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Cold Turkey: Entertaining Self, Daughter, Nephew

This is Marlow's first Thanksgiving at home in years, and she wanted to spend it with a small family group, which is why it was just me, her and my nephew (her cousin, my brother's son) Paul (known around here as little Paul, to distinguish him from me and my dad, although he isn't really so little anymoer), who came down from Davis for the occasion.

We bought a Thanksgiving dinner from a caterer and scrupulously followed instructions, except that after two hours when we took the aluminum foil off the turkey it was stone cold. Somehow, the oven had not heated up. So, we took another two hours to cook it. That mean we didn't get to see Borat at theRheem Theater, but we had a great time sitting around and talking at watching the Story of the Weeping Camel, a cross between fiction and nature documentary that is incredibly entertaining and well worth watching. Maybe we can rent Borat when its out on DVD.

On Wednesday, Marlow and I saw four movies in SF (reviewed below). We often do these movie marathons when Vicki is out of town; she was with our younger daughter, Rae, in Manhattan. They had a hotel buffet for Thanksgiving. On Saturday, we saw four movies in Berkeley.

Friday, I had planned to see Little Children, since it is so likely to spawn Oscar nominations for its stars. My first plan was to see it at 3, but Paul mentioned he hadn't had Dim Sum since the last time Marlow and I took him out for it, so we went to Tin's Tea House in Walnut Creek. Unusally inauthentic atmosphere and locale, but great Dim Sum. By the time I got home and cleared off my desk, it was too late because…

I was committed to playing for 90 minutes in Danville to entertain people strolling down the main street after the annual Christmas Tree Lighting. It was a fun gig--I love playing Christmas carols in a small group in public from simple arrangements--but it was cold and I was tired afterwards, so I didn't go see the 9:50 show either. Little Children may have to collect its Oscar nominations while escaping my critical gaze. We'll see how next week goes. It's likely to be a blur; amazing, there are only three school weeks between Thanksgiving and the start of Winter break.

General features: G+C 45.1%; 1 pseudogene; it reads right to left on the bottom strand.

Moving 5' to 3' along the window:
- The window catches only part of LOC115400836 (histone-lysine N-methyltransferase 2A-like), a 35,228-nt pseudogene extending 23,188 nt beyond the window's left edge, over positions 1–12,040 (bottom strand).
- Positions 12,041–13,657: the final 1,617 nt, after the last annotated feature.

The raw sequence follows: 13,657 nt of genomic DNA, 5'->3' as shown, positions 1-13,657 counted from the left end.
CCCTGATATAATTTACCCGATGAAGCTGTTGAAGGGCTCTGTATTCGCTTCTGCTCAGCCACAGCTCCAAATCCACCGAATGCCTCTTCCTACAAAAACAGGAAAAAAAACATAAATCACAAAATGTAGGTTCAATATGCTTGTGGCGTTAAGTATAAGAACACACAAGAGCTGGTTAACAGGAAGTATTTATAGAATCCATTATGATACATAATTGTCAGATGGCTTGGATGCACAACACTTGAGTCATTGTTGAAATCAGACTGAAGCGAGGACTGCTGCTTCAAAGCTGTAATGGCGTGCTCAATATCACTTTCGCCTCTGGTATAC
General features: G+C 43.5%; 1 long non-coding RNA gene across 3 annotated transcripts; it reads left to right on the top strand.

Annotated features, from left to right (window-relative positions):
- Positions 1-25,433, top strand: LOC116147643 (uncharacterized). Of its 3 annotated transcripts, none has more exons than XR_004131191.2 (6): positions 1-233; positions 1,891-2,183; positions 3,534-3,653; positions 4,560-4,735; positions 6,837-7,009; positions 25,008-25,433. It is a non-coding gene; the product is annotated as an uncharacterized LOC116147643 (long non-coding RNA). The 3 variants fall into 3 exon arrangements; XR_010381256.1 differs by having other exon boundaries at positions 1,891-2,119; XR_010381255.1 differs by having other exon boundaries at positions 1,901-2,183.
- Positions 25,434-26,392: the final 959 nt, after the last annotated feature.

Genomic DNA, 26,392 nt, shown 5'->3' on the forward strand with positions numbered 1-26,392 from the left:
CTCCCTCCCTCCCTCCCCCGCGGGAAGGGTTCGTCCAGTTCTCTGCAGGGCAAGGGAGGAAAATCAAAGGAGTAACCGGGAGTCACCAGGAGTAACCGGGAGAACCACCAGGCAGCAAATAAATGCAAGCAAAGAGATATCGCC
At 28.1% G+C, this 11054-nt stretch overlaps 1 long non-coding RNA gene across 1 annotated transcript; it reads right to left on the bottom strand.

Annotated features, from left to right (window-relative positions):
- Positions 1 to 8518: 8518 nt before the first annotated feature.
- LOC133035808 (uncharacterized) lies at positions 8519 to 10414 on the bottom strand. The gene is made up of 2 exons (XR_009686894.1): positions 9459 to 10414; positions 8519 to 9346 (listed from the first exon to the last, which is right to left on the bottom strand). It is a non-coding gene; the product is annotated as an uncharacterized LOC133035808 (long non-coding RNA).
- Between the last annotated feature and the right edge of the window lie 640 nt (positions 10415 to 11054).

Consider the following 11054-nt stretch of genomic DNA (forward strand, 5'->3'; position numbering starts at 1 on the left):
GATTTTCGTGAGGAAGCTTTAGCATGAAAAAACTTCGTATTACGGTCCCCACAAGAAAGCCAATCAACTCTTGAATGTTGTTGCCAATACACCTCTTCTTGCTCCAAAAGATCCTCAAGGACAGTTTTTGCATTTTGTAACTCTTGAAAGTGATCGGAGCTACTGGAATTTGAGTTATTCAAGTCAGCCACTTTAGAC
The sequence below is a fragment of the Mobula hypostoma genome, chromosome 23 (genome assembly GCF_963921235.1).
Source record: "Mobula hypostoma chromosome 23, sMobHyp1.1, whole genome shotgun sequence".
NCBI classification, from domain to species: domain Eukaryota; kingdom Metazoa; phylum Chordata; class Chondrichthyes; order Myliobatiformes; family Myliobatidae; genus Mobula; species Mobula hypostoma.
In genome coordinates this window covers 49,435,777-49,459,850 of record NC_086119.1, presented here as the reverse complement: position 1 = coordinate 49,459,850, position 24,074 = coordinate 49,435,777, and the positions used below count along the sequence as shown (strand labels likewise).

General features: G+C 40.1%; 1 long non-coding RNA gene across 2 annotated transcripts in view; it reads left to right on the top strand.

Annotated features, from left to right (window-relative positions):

Just Briefs

PSACOT Technobriefs

by Craig Reynolds

Fusion profusion: an agreement was reached by 30 nations to build the International Thermonuclear Experimental Reactor (ITER) in Cadarache, France: Deal on international nuclear fusion plant signed. See also: What is the ITER Project?, Q&A: Nuclear fusion reactor and Kaname Ikeda's viewpoint Nuclear fusion: A necessary investment. But then, who needs 12 billion dollar multi-national project with an army of scientist and engineers?: Teen builds nuclear fusion reactor in basement (from the Freep, follow up).

Carbon offsets: PRI's The World did a segment on the idea of carbon offsets, payments made to fund carbon-reducing activities to cancel out the carbon we put into the atmosphere by our fossil-fuel burning transportation and industry. Similar to a carbon tax, carbon offsets are voluntary payments to allow "guilt-free" burning of carbon by removing it somewhere else. In the ultimate case this can mean carbon sequestration (actually extracting carbon from the atmosphere and putting back underground where nature in her wisdom had originally put it) it can also mean funding carbon-less energy production, etc. This idea has it heart in the right place, but without regulation and standards, does anyone know if the money is actually going where it should? For more on the nuts and bolts: Carbon Emissions Offset Directory.

Cell apps: using augmented reality overlays on images from camera phones as a web gateway: Hyperlinking Reality via Phones. Position tracking for cell phones has many applications, and just as many security concerns: Cellphone as Tracker: X Marks Your Doubts. The U.S. Copyright office recently modestly curtailed the vast anti-consumer overreaching that is the DMCA: Cell Phone Reuse Among New Rights Issued and Statement of the Librarian of Congress on the Anticircumvention Rulemaking.